Syrians “flee Mangualde” as data shows 1 in 4 refugees go AWOL from Lisbon

The government’s ambitious relocation programme for refugees is back in the news this week for all the wrong reasons. A young family of Syrians (father, 30, mother, 27, four children aged from 3-10 and a new baby on the way) has gone missing from the T4 they were assigned in Mangualde, while new data shows that one in four refugees placed in accommodation in Lisbon have gone missing.

TSF radio stresses that whoever leaves “has to be sent back” and that their presence in any other European country is not considered legal.

According to Teresa Tito de Morais, president of the Portuguese refugee council, a number of the ‘missing refugees’ have already been “located” in other countries.

She explained that while they are entitled to enjoy the EU’s policy of ‘free circulation’ , “there will be consequences later” if they abandoned Portugal for good.

A source for borders agency SEF explained: “People requesting international protection are not imprisoned, but they can only legally remain in Portugal.”

So far, 387 refugees have arrived on national soil as part of the EU allocations programme, bringing asylum seekers in from camps in Greece and Italy. Another 76 are due within the next few days, writes TSF.

Meanwhile, an entire family has “disappeared from Mangualde”, apparently overnight, even though, for all intents and purposes, it had been given every form of help available.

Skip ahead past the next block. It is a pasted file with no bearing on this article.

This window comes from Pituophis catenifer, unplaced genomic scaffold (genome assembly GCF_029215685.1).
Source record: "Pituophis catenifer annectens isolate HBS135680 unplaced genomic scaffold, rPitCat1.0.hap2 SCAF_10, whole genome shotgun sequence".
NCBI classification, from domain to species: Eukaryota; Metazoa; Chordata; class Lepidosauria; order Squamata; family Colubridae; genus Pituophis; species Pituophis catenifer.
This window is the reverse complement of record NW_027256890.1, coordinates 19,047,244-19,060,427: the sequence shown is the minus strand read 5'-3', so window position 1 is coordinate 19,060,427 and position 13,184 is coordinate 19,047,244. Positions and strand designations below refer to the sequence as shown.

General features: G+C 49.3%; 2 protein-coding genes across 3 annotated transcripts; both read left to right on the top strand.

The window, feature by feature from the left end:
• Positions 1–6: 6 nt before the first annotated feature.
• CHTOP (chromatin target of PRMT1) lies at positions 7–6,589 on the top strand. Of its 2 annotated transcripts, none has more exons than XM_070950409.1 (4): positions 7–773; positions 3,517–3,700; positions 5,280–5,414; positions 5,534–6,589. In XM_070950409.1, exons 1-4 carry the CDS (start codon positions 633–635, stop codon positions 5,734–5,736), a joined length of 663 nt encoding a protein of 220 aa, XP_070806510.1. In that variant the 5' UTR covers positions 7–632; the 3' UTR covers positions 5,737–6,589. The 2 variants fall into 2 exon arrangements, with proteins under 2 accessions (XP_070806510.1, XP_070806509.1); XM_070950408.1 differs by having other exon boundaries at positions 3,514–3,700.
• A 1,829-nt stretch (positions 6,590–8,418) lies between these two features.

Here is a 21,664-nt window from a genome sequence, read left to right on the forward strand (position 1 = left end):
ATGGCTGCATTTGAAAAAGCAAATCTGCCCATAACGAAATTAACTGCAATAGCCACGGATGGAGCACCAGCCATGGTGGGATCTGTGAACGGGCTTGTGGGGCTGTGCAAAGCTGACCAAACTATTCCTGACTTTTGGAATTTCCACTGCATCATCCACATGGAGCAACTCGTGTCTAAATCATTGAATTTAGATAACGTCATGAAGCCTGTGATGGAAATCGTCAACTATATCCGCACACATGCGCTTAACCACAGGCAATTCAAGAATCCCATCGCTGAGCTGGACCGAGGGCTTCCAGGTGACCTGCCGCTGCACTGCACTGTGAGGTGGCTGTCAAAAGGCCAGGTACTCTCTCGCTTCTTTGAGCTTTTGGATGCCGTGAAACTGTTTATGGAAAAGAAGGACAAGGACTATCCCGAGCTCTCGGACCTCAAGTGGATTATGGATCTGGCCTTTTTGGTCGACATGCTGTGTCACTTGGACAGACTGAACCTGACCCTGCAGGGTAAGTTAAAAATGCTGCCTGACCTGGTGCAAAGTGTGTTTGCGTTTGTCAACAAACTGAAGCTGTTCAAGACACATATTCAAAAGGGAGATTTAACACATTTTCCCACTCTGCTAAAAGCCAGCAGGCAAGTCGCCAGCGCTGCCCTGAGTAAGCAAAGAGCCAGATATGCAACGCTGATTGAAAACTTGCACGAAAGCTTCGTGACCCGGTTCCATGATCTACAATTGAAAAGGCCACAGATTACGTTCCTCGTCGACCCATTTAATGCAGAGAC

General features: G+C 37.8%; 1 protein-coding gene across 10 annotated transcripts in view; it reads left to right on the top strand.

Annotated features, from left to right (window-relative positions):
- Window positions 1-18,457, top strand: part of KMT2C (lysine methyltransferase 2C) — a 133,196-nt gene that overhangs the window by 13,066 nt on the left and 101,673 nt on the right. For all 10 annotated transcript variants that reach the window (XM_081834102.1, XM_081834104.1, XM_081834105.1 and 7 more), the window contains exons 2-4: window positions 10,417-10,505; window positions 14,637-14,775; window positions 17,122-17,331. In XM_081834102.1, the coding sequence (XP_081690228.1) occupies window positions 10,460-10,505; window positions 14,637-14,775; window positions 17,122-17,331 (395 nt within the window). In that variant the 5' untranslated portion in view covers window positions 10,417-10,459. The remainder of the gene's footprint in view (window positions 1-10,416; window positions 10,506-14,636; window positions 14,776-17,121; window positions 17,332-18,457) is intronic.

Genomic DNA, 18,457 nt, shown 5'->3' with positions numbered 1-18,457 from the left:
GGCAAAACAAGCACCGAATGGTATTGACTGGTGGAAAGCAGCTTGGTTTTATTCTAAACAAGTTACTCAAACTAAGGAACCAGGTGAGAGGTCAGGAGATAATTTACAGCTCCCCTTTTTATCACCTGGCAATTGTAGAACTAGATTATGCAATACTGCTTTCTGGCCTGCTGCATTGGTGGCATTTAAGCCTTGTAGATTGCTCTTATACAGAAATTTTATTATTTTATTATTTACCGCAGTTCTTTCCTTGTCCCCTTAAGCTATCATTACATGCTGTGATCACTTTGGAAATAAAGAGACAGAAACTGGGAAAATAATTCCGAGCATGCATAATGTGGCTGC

“We gave this family everything it needed,” José Carlos Tomás of the Santa Casa da Misericórdia social support organisation told reporters. “A home, food, household appliances, money for basic necessities, a family doctor, schools for the children… We even went to Viseu to show them the mosque where they could worship. It has come as an enormous surprise to discover they have fled.”

It is now up to SEF to try and locate the young Syrians and bring them all back.

TSF adds that one of the initiatives that has seen refugees disappearing in some significant numbers is that run by the Inatel foundation in Lisbon.

“About 10” of the 40 refugees placed by Lisbon Câmara have disappeared, while three out of 14 Eritreans homed in Oeiras also appear to have left the country.

Other news sources are featuring the plus-sides of relocation initiatives. Diário de Notícias for instance reports this week that the first refugee babies are starting to be born in Portugal. They will be Portuguese citizens.

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